Tech says GOP principles a 'step forward'

Tech companies and groups rallied behind a set of immigration reform principles released by House Republican leaders Thursday.

The tech industry has been a vocal supporter of immigration reform, saying that companies need more high-skilled immigrants to meet the demands for talent within the tech sector and boost the economy overall.

The GOP principles released Thursday — which include endorsing a path to legal status for immigrants who are currently here illegally — are a promising step in the right direction, tech companies and trade groups said.

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“If America is going to remain the global leader of the innovation economy, we need a more robust high-skilled pipeline that will feed our growing industries with the best talent available to build jobs in the U.S.," Microsoft Vice President of Government Affairs Fred Humphries said in a statement, calling the GOP principles "an important step forward."

Humphries called for immigration reform "as soon as possible."

"The principles specifically support the need for high-skilled foreign professionals in the United States, which research shows will enhance the employment prospects for tens of thousands of America workers," he said.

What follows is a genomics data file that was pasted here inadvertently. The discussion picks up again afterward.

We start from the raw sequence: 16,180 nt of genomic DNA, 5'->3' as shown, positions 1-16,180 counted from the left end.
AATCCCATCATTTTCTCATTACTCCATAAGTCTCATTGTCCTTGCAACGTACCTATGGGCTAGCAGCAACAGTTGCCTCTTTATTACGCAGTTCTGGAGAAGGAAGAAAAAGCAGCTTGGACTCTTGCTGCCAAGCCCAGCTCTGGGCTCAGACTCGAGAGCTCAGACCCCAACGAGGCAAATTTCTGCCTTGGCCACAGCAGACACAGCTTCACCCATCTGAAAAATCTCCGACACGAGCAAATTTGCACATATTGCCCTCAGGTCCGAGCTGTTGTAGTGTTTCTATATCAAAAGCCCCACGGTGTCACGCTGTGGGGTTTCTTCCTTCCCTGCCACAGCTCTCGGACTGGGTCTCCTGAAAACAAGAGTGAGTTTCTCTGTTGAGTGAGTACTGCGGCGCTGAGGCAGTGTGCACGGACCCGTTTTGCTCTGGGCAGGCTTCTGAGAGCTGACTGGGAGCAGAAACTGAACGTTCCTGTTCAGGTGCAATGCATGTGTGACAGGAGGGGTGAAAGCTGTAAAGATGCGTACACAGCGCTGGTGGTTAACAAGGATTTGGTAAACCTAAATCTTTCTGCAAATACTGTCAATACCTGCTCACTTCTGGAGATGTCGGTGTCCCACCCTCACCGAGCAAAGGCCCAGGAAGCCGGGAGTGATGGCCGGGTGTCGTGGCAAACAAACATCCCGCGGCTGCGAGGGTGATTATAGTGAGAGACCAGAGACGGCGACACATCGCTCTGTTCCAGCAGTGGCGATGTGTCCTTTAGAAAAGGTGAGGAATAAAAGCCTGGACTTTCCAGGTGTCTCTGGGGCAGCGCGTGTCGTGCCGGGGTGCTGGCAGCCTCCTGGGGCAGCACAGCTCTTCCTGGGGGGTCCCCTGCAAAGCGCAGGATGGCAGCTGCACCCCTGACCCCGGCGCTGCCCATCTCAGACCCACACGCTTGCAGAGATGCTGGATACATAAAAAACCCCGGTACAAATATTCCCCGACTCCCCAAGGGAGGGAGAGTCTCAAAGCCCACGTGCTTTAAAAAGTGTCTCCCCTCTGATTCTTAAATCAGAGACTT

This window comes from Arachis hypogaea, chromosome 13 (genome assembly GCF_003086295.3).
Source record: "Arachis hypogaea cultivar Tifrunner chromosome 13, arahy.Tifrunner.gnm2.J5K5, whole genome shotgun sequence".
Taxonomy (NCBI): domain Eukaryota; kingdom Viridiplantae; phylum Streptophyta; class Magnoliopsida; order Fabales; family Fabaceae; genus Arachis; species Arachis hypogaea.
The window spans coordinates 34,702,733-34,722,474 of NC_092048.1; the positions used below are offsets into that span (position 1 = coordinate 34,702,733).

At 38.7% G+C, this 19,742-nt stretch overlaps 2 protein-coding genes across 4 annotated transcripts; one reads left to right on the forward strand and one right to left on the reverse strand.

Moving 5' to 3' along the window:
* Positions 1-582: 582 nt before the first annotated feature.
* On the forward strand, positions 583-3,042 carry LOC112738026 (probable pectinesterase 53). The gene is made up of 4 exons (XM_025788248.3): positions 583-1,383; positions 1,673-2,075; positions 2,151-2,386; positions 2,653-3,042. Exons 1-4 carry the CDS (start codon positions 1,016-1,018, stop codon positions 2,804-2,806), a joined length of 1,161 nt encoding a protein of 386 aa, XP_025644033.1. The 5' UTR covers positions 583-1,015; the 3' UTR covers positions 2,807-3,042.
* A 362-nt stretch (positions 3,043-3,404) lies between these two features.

Joe Green — president of the Mark Zuckerberg-backed FWD.us, a vocal pro-immigration reform voice for the tech industry — called the GOP principles "another important step toward fixing our broken immigration system."

In his statement, Green called on Congress to pass an immigration reform bill this year.

"We believe the time for reform is now, and we join Americans of all backgrounds in calling for passage of reform in 2014," he said.

The Computer and Communications Industry Association — which includes Google, Microsoft, Facebook and Yahoo — said the principles indicate that Congress could pass a bill this year.

“The document’s commitment to a bipartisan solution responds to the President’s call for both parties in the House to get reform done this year," the group's CEO Ed Black said in a statement.

Black, citing the Republican principles, said his group looks "forward to enactment of immigration reform that results in visa and green card allocations that 'reflect the needs of employers and the desire of these exceptional individuals to help grow our economy.' "

Dean Garfield, CEO of the Information Industry Technology Council, applauded the principles and called on Congress to act this year "for one simple reason: Immigration is innovation."

Garfield's group includes Google, Apple and IBM.

"If we want next-generation industries to be founded in the U.S., then our policymakers must seize this moment and produce bipartisan legislation," he said in a statement.